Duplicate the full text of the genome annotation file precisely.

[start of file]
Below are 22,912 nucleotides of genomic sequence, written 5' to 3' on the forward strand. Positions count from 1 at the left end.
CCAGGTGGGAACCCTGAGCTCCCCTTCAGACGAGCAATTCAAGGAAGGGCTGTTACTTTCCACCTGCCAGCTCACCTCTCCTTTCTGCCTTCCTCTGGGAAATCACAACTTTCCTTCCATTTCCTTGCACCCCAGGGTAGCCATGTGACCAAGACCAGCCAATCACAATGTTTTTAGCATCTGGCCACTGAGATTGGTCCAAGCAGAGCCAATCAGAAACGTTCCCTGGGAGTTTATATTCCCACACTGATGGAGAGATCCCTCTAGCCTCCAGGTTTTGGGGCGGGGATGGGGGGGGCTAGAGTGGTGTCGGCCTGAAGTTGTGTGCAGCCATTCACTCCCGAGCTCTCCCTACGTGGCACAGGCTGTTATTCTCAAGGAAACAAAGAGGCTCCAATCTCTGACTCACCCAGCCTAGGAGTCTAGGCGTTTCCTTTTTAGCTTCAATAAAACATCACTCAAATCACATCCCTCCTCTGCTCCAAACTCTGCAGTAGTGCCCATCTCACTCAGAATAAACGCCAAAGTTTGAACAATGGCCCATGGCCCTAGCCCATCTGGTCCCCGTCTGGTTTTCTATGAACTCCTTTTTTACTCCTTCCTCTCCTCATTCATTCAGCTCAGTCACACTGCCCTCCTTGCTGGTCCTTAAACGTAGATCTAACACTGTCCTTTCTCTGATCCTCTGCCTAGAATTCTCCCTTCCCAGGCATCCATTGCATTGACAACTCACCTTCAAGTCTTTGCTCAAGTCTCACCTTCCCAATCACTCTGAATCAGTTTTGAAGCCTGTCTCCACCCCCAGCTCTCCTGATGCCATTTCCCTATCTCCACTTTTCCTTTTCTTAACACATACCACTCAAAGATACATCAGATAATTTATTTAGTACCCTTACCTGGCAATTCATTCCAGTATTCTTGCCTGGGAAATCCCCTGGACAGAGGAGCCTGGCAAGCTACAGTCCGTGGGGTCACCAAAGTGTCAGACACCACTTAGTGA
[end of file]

Below are 22,912 nucleotides of genomic sequence, written 5' to 3' on the forward strand. Positions count from 1 at the left end.
CCAGGTGGGAACCCTGAGCTCCCCTTCAGACGAGCAATTCAAGGAAGGGCTGTTACTTTCCACCTGCCAGCTCACCTCTCCTTTCTGCCTTCCTCTGGGAAATCACAACTTTCCTTCCATTTCCTTGCACCCCAGGGTAGCCATGTGACCAAGACCAGCCAATCACAATGTTTTTAGCATCTGGCCACTGAGATTGGTCCAAGCAGAGCCAATCAGAAACGTTCCCTGGGAGTTTATATTCCCACACTGATGGAGAGATCCCTCTAGCCTCCAGGTTTTGGGGCGGGGATGGGGGGGGCTAGAGTGGTGTCGGCCTGAAGTTGTGTGCAGCCATTCACTCCCGAGCTCTCCCTACGTGGCACAGGCTGTTATTCTCAAGGAAACAAAGAGGCTCCAATCTCTGACTCACCCAGCCTAGGAGTCTAGGCGTTTCCTTTTTAGCTTCAATAAAACATCACTCAAATCACATCCCTCCTCTGCTCCAAACTCTGCAGTAGTGCCCATCTCACTCAGAATAAACGCCAAAGTTTGAACAATGGCCCATGGCCCTAGCCCATCTGGTCCCCGTCTGGTTTTCTATGAACTCCTTTTTTACTCCTTCCTCTCCTCATTCATTCAGCTCAGTCACACTGCCCTCCTTGCTGGTCCTTAAACGTAGATCTAACACTGTCCTTTCTCTGATCCTCTGCCTAGAATTCTCCCTTCCCAGGCATCCATTGCATTGACAACTCACCTTCAAGTCTTTGCTCAAGTCTCACCTTCCCAATCACTCTGAATCAGTTTTGAAGCCTGTCTCCACCCCCAGCTCTCCTGATGCCATTTCCCTATCTCCACTTTTCCTTTTCTTAACACATACCACTCAAAGATACATCAGATAATTTATTTAGTACCCTTACCTGGCAATTCATTCCAGTATTCTTGCCTGGGAAATCCCCTGGACAGAGGAGCCTGGCAAGCTACAGTCCGTGGGGTCACCAAAGTGTCAGACACCACTTAGTGA